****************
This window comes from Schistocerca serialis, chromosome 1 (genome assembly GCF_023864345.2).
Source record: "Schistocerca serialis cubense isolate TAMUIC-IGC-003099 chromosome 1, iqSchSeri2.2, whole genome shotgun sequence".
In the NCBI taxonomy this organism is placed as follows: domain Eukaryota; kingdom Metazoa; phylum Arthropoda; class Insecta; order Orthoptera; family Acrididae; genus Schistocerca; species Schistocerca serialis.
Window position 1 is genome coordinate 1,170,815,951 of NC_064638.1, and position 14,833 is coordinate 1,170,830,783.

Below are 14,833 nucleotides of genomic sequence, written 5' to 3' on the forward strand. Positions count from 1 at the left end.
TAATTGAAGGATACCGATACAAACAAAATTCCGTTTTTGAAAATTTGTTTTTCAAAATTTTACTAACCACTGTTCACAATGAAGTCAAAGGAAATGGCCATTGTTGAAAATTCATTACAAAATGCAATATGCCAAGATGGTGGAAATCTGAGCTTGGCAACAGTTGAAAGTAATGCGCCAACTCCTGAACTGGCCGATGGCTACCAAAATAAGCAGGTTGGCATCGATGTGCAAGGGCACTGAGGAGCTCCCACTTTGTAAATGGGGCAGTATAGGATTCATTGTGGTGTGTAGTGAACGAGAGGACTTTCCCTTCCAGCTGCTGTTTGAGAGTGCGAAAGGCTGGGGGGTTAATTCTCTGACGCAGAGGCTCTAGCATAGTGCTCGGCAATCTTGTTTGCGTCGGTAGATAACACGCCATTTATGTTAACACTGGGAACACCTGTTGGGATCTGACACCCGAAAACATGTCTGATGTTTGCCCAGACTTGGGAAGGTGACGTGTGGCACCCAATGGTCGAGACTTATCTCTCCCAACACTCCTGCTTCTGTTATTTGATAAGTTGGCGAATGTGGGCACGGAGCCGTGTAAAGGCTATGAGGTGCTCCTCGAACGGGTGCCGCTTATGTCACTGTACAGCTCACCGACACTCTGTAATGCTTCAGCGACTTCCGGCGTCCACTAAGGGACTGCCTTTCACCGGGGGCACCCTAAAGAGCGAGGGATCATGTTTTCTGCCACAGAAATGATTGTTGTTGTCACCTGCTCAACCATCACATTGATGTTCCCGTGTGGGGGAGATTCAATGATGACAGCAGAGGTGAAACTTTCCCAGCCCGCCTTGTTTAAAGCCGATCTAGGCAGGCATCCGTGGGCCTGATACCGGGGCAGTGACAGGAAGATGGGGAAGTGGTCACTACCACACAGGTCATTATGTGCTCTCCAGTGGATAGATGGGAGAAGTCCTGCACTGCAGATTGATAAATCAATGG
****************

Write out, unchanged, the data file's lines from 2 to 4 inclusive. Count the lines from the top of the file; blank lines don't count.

Source record: "Schistocerca serialis cubense isolate TAMUIC-IGC-003099 chromosome 1, iqSchSeri2.2, whole genome shotgun sequence".
In the NCBI taxonomy this organism is placed as follows: domain Eukaryota; kingdom Metazoa; phylum Arthropoda; class Insecta; order Orthoptera; family Acrididae; genus Schistocerca; species Schistocerca serialis.
Window position 1 is genome coordinate 1,170,815,951 of NC_064638.1, and position 14,833 is coordinate 1,170,830,783.